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Are Drawings the Best Deal in 20th Century Art?

An artificially depressed market, hiding in plain sight.
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Source: Courtesy of Dominique Lévy Gallery

A sweeping show of drawings from the 1960s opened at Dominique Lévy Gallery in New York on January 27, with 69 works spread across two floors of the gallery’s Madison Avenue exhibition space. Organized by Kate Ganz, an art historian, collector, and curator, the show includes artwork by some of the giants of the 20th century—there’s a pencil drawing of a soft-serve cone by Roy Lichtenstein, an acrylic and pencil abstract work by Ellsworth Kelly, and a pencil, watercolor, and ink piece by Jasper Johns. These drawings aren't hasty sketches; they are, for the most part, polished works of art.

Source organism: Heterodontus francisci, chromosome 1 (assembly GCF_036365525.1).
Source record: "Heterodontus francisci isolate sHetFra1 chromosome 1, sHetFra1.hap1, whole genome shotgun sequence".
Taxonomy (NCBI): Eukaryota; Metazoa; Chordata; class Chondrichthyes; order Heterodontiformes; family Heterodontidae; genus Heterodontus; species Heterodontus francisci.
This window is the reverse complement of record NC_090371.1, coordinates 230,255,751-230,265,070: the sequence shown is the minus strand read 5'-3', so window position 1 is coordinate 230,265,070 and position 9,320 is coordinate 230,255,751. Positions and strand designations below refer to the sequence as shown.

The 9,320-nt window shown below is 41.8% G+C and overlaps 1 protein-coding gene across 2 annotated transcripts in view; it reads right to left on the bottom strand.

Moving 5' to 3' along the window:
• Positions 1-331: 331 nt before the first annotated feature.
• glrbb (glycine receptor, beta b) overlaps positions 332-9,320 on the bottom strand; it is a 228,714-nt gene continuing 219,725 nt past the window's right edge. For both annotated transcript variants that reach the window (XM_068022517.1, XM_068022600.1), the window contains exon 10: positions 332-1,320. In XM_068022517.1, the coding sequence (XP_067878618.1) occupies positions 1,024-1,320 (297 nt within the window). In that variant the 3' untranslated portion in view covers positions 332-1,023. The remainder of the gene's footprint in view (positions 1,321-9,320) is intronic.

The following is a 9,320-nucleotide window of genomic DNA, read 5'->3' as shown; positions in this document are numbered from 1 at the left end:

Even so, their prices are dramatically less than other work by the same artists in different mediums, such as painting or sculpture. A swirling graphite and soot drawing by Lee Bontecou is on sale for just under $500,000; one of her three-dimensional canvases sold for $1.9 million at Christie’s New York in 2010. A black-and-white silhouette of an ice cream cone (yes, another one) by Wayne Thiebaud, whose paintings of cake counters and candy regularly sell for millions of dollars, just sold for around $200,000, according to the gallery. Even a graphite and watercolor drawing of a dollar by Andy Warhol, which is on sale for just above $6 million, is much less than the $8.8 million someone spent on an (admittedly larger, albeit much later) screen-printed Warhol dollar at Christie’s New York last year.